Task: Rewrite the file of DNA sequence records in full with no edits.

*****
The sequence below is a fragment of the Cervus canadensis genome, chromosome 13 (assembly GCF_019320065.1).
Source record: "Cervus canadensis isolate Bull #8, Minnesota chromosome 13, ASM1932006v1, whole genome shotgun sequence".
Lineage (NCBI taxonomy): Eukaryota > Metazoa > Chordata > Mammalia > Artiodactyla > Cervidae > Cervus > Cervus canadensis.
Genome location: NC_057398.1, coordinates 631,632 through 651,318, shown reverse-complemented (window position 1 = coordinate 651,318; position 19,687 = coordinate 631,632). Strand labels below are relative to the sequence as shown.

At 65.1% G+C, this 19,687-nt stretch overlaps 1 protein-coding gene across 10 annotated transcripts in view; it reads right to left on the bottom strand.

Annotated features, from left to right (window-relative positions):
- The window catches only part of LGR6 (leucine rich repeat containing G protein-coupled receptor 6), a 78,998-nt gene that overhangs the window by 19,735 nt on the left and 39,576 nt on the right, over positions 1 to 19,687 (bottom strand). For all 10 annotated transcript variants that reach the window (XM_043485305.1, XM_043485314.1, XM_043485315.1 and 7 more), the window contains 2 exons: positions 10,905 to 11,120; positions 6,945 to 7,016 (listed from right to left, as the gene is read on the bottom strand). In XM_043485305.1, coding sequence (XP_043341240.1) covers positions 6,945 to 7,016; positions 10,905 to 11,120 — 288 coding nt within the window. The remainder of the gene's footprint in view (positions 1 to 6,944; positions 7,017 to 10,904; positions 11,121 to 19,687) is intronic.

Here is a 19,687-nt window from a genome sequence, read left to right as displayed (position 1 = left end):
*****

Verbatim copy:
The sequence below is a fragment of the Cervus canadensis genome, chromosome 13 (assembly GCF_019320065.1).
Source record: "Cervus canadensis isolate Bull #8, Minnesota chromosome 13, ASM1932006v1, whole genome shotgun sequence".
Lineage (NCBI taxonomy): Eukaryota > Metazoa > Chordata > Mammalia > Artiodactyla > Cervidae > Cervus > Cervus canadensis.
Genome location: NC_057398.1, coordinates 631,632 through 651,318, shown reverse-complemented (window position 1 = coordinate 651,318; position 19,687 = coordinate 631,632). Strand labels below are relative to the sequence as shown.

At 65.1% G+C, this 19,687-nt stretch overlaps 1 protein-coding gene across 10 annotated transcripts in view; it reads right to left on the bottom strand.

Annotated features, from left to right (window-relative positions):
- The window catches only part of LGR6 (leucine rich repeat containing G protein-coupled receptor 6), a 78,998-nt gene that overhangs the window by 19,735 nt on the left and 39,576 nt on the right, over positions 1 to 19,687 (bottom strand). For all 10 annotated transcript variants that reach the window (XM_043485305.1, XM_043485314.1, XM_043485315.1 and 7 more), the window contains 2 exons: positions 10,905 to 11,120; positions 6,945 to 7,016 (listed from right to left, as the gene is read on the bottom strand). In XM_043485305.1, coding sequence (XP_043341240.1) covers positions 6,945 to 7,016; positions 10,905 to 11,120 — 288 coding nt within the window. The remainder of the gene's footprint in view (positions 1 to 6,944; positions 7,017 to 10,904; positions 11,121 to 19,687) is intronic.

Here is a 19,687-nt window from a genome sequence, read left to right as displayed (position 1 = left end):